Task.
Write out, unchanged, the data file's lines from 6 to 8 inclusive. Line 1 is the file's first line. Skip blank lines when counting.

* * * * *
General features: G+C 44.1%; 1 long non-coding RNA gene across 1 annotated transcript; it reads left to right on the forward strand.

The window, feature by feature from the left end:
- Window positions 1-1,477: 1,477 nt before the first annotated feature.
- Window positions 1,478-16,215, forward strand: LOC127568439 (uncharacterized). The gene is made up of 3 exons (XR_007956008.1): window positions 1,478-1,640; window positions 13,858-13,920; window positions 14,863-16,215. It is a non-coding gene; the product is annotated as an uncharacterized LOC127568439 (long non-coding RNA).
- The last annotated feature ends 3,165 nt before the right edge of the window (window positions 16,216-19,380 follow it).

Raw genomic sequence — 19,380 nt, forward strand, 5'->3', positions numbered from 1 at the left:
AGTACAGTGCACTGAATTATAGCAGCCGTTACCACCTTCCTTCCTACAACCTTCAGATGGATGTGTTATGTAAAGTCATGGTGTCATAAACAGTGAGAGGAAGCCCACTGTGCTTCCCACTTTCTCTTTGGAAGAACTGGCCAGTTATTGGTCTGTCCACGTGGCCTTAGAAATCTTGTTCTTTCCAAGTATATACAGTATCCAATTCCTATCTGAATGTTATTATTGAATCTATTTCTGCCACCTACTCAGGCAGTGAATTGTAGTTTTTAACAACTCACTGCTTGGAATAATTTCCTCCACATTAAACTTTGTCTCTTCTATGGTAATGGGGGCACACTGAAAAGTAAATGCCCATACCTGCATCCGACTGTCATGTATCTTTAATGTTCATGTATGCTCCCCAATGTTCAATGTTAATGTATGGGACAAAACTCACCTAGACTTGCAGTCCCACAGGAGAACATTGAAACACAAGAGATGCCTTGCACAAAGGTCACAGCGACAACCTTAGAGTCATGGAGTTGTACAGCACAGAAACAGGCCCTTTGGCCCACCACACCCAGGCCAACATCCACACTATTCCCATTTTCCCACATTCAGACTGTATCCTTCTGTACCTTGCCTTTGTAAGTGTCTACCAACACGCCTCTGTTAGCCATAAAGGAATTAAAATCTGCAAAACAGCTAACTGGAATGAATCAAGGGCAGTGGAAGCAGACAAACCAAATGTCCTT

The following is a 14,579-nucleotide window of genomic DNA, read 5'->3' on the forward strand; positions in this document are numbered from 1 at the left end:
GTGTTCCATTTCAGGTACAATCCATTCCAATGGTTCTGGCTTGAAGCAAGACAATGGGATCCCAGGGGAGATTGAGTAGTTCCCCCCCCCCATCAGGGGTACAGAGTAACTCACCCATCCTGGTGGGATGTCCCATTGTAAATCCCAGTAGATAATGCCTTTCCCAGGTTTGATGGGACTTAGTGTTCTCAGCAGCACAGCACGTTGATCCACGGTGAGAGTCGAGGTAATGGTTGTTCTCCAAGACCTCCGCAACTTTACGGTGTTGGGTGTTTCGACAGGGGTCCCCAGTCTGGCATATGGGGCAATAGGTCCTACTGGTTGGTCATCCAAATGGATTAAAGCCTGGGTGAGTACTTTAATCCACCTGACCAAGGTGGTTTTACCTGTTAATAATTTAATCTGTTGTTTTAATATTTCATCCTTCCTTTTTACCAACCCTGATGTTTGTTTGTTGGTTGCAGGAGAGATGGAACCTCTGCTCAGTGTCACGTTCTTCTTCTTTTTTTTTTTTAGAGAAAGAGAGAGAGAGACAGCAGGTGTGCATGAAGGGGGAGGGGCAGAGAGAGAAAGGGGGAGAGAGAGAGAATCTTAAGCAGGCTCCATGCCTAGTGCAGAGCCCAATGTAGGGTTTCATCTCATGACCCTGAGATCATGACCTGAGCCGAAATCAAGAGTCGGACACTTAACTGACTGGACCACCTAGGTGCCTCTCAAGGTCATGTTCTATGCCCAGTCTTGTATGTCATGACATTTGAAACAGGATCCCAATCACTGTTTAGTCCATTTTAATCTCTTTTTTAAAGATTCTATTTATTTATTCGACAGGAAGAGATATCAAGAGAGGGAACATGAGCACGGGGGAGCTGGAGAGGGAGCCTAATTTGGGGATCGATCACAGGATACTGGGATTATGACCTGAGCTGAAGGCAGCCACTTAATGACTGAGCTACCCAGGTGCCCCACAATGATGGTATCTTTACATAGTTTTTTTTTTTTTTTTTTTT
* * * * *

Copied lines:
Raw genomic sequence — 19,380 nt, forward strand, 5'->3', positions numbered from 1 at the left:
AGTACAGTGCACTGAATTATAGCAGCCGTTACCACCTTCCTTCCTACAACCTTCAGATGGATGTGTTATGTAAAGTCATGGTGTCATAAACAGTGAGAGGAAGCCCACTGTGCTTCCCACTTTCTCTTTGGAAGAACTGGCCAGTTATTGGTCTGTCCACGTGGCCTTAGAAATCTTGTTCTTTCCAAGTATATACAGTATCCAATTCCTATCTGAATGTTATTATTGAATCTATTTCTGCCACCTACTCAGGCAGTGAATTGTAGTTTTTAACAACTCACTGCTTGGAATAATTTCCTCCACATTAAACTTTGTCTCTTCTATGGTAATGGGGGCACACTGAAAAGTAAATGCCCATACCTGCATCCGACTGTCATGTATCTTTAATGTTCATGTATGCTCCCCAATGTTCAATGTTAATGTATGGGACAAAACTCACCTAGACTTGCAGTCCCACAGGAGAACATTGAAACACAAGAGATGCCTTGCACAAAGGTCACAGCGACAACCTTAGAGTCATGGAGTTGTACAGCACAGAAACAGGCCCTTTGGCCCACCACACCCAGGCCAACATCCACACTATTCCCATTTTCCCACATTCAGACTGTATCCTTCTGTACCTTGCCTTTGTAAGTGTCTACCAACACGCCTCTGTTAGCCATAAAGGAATTAAAATCTGCAAAACAGCTAACTGGAATGAATCAAGGGCAGTGGAAGCAGACAAACCAAATGTCCTT

The following is a 14,579-nucleotide window of genomic DNA, read 5'->3' on the forward strand; positions in this document are numbered from 1 at the left end: